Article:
This might provide one reason why studies of the relationship between creativity and visual imagery were so disappointing: we need to take account of the nature of our creative sample (e.g art/science) when choosing creativity tests, if we are to avoid a mismatch.

2. The VVIQ is testing for ‘everyday’ recall of what-is, not what-could-be

As we noted above, the VVIQ is testing whether we can recall details of our everyday life, such as the appearance of friends, shops and natural scenes. But creative imagination must surely relate to the ability to imagine that which has not yet happened – and possibly things which can never happen. This type of thinking is called ‘conceptual expansion‘ or ‘counterfactual thinking‘ by some scholars.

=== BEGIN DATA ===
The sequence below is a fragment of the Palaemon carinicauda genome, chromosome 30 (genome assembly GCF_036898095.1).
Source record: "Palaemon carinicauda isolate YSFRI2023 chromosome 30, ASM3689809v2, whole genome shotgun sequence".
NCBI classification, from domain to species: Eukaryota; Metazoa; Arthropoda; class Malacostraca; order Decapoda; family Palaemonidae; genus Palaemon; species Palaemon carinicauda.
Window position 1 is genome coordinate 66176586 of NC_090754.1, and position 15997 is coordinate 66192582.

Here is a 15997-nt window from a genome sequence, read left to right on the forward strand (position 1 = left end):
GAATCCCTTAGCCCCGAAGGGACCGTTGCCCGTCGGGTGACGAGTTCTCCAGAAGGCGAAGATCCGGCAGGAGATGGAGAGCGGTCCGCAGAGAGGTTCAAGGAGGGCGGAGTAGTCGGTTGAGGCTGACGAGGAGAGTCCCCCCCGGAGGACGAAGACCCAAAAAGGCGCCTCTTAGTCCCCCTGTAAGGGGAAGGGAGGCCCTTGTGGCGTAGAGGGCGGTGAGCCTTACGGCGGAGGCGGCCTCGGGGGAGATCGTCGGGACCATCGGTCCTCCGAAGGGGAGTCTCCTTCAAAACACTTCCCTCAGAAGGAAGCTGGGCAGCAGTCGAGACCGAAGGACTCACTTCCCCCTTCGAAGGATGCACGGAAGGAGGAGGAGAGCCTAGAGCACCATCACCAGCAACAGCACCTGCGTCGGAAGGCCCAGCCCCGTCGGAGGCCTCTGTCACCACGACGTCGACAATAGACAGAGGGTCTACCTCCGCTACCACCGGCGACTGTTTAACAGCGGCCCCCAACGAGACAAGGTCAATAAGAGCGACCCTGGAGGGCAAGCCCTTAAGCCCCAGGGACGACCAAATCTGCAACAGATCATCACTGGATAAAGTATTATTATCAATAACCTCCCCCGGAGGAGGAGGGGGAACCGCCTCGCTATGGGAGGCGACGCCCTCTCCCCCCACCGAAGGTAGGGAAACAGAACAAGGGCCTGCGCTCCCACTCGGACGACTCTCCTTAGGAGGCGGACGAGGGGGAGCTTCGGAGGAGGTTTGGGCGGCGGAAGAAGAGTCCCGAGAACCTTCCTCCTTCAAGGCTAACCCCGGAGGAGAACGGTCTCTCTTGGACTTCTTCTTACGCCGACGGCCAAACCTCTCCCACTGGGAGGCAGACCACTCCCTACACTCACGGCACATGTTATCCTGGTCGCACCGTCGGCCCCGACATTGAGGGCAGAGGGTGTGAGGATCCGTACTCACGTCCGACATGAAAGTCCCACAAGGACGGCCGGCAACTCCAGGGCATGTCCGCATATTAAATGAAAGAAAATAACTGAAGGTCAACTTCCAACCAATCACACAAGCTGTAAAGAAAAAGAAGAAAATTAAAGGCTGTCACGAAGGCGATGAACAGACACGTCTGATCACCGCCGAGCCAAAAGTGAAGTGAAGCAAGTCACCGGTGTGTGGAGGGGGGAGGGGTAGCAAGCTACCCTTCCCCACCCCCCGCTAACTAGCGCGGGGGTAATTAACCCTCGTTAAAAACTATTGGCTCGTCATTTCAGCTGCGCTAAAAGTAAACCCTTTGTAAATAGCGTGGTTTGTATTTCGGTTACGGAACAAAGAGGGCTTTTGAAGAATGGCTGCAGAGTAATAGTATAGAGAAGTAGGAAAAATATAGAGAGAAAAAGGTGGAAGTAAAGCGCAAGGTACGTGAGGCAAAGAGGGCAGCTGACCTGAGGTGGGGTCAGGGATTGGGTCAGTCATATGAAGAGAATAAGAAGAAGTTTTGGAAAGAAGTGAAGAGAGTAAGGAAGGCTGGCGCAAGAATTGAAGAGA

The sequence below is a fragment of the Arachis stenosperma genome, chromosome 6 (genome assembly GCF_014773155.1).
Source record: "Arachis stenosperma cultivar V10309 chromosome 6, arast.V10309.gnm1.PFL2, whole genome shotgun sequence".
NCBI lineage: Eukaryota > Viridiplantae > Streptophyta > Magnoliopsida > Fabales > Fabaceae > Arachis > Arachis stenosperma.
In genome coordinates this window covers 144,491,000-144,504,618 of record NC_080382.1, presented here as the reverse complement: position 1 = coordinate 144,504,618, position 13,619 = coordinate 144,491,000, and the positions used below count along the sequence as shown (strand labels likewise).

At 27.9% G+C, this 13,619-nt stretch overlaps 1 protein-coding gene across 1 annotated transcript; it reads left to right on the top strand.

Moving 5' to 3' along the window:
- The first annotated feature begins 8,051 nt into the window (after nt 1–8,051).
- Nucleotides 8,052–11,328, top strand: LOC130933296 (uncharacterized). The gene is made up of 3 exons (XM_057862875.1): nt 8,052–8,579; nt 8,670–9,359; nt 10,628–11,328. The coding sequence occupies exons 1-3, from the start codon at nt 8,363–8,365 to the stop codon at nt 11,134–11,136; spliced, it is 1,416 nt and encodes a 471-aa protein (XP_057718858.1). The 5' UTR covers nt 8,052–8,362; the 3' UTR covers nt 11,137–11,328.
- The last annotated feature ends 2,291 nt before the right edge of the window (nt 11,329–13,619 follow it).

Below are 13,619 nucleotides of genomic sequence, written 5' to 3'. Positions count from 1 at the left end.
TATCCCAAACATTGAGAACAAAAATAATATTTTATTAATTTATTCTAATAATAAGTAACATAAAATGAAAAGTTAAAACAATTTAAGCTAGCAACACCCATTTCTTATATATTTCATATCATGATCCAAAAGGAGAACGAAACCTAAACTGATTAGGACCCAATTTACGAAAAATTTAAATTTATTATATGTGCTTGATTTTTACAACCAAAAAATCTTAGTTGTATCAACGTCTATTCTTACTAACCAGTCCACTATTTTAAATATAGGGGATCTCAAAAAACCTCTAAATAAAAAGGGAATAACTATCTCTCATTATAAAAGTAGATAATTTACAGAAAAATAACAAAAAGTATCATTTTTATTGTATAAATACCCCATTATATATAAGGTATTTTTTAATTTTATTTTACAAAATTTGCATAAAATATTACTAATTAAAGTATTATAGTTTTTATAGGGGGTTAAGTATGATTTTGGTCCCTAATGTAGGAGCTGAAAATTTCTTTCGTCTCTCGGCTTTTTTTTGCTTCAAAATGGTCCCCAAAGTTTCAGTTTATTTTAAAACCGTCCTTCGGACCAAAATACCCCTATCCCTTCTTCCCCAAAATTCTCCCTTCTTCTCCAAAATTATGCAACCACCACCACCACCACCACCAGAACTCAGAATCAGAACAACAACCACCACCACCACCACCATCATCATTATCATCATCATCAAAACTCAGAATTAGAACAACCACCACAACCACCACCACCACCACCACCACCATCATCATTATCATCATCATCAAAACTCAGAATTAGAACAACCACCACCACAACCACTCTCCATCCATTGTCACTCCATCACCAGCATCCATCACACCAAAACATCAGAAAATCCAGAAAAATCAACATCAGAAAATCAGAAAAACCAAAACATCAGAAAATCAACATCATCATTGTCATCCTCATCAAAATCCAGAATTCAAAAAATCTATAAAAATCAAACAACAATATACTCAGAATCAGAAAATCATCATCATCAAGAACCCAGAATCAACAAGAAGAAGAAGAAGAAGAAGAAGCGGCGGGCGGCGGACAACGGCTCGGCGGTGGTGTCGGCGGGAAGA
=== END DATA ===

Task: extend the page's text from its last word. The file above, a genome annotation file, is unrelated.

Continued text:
For example, Meyer and colleagues divided imagination up into proximal and distal types. Proximal imagination allows us to recall the details of how to make a cup of coffee, stage by stage; or work out what to have for breakfast tomorrow, by recalling the contents of the fridge. But this isn’t exactly ‘creative’ in the sense of delivering something original, surprising and transformational!

Distal imagination, on the other hand, may allow us to imagine more hypothetical scenarios, such as what the world might look like without gravity; or to story-board scripts and scenes in our mind, playing out imaginary conversations and interactions between fictional characters. Meyer and colleagues found that those with higher levels of creativity tend to use distal imagination more proficiently than less creative peers.